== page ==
There are two indicators to suggest that the BJP won’t find it easy in the coming elections. First, the BJP did very well even in the 2014 Lok Sabha polls, winning 12 of 14 seat and polling 40 per cent votes; but soon after that its voteshare went down to 31.8 per cent, and it managed to win only 37 of the 72 Assembly seats. Seen in terms of votes per seat contested, the BJP polled 35.7 per cent votes, a decline of about 3-4 per cent compared to the 2014 Lok Sabha polls. Perhaps, the verdict in the 2014 Assembly polls in Jharkhand may have been different if the Opposition had formed an alliance. In as many as 14 seats (2014 Assembly), the combined vote share of the Congress and JMM, which fought against each other, was higher than the BJP-led alliance.  There are thus clear signals of people voting differently in the 2014 Assembly and 2014 Lok Sabha polls, held one after another in a short span of time. Clearly, the Assembly elections were fought more on local issues.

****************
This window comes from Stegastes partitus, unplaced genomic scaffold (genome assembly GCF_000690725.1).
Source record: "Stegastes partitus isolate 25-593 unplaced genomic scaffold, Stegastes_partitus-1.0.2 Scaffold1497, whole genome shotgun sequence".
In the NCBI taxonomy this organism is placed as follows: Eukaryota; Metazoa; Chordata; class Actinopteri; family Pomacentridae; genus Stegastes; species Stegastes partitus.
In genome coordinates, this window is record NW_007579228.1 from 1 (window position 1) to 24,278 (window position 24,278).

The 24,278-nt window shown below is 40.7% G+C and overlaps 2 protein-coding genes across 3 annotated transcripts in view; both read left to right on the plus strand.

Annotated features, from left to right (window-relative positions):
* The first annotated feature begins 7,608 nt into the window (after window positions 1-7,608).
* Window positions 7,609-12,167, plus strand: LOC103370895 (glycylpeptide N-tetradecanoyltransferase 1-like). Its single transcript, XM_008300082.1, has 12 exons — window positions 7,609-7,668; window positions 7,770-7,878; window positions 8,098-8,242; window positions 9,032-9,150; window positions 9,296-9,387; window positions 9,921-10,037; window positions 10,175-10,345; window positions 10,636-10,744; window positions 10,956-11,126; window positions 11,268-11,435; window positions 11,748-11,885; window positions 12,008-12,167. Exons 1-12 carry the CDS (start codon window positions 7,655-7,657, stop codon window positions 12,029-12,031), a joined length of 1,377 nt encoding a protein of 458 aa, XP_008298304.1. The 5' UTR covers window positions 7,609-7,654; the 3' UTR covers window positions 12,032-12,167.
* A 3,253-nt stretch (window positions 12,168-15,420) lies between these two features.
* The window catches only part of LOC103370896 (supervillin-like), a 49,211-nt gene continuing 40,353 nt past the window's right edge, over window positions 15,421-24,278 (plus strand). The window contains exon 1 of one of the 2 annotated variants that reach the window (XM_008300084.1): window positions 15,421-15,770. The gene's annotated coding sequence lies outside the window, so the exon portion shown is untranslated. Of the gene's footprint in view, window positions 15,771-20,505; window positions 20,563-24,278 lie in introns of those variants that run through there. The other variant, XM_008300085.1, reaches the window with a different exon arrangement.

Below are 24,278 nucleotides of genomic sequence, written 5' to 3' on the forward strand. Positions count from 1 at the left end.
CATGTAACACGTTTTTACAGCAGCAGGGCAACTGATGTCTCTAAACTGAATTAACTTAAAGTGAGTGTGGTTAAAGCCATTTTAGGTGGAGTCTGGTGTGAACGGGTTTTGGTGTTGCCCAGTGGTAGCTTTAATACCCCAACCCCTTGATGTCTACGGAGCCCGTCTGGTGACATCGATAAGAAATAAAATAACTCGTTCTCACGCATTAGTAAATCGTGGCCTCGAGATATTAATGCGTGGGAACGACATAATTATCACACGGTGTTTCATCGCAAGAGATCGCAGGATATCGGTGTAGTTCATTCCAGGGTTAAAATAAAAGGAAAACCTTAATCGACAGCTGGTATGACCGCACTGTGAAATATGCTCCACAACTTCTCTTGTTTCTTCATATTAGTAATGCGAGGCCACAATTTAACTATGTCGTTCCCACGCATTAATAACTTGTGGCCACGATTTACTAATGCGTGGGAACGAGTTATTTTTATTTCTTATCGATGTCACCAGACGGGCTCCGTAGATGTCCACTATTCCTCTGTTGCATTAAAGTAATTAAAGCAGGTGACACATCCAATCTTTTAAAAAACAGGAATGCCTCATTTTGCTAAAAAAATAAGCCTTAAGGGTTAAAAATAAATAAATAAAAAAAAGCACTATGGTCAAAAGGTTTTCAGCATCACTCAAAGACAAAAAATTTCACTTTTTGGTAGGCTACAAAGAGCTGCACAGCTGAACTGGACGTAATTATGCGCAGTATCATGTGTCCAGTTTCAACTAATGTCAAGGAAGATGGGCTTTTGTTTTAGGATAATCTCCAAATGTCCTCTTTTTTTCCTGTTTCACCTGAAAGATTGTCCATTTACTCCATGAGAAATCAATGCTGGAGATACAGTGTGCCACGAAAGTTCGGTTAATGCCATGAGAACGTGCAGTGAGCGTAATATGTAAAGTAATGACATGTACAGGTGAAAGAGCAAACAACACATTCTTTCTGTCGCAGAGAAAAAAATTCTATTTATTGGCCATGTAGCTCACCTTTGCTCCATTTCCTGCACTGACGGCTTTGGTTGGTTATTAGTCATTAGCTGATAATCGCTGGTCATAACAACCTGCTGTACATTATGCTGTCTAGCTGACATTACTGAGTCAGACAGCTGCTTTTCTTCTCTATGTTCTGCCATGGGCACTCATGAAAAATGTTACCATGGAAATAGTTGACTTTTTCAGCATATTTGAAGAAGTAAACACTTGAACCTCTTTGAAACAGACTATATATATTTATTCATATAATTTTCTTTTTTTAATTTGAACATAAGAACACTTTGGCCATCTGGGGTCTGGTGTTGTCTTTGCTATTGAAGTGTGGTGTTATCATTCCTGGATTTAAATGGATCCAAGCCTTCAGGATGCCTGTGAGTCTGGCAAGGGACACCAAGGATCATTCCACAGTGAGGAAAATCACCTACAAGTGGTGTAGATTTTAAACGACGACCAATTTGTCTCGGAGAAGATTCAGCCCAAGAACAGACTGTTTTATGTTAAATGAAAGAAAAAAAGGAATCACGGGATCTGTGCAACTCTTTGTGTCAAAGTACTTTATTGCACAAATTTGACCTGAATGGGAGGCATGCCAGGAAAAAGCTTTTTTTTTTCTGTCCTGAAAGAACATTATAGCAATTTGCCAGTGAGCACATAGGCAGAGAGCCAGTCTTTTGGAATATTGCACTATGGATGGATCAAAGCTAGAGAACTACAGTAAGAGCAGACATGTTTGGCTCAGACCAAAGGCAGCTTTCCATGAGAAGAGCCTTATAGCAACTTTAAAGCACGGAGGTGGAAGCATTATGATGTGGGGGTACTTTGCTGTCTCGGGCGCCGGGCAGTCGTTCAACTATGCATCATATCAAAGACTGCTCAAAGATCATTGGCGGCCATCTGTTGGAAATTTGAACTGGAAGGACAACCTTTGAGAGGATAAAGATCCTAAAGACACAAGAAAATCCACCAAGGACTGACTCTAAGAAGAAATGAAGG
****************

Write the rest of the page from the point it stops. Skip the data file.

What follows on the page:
Reports from the ground suggest that while the BJP is trying to focus on the national issues and the Centre’s flagship programmes, the JMM, Congress and other parties are trying to focus more on constituency-level local issues. What makes the BJP’s situation harder is that AJSU’s move to desert the BJP and contesting against it. As Haryana and many other Assembly elections since 2014 have indicated, sharp vote swings between the Lok Sabha and Assembly polls cannot be ruled out here as well.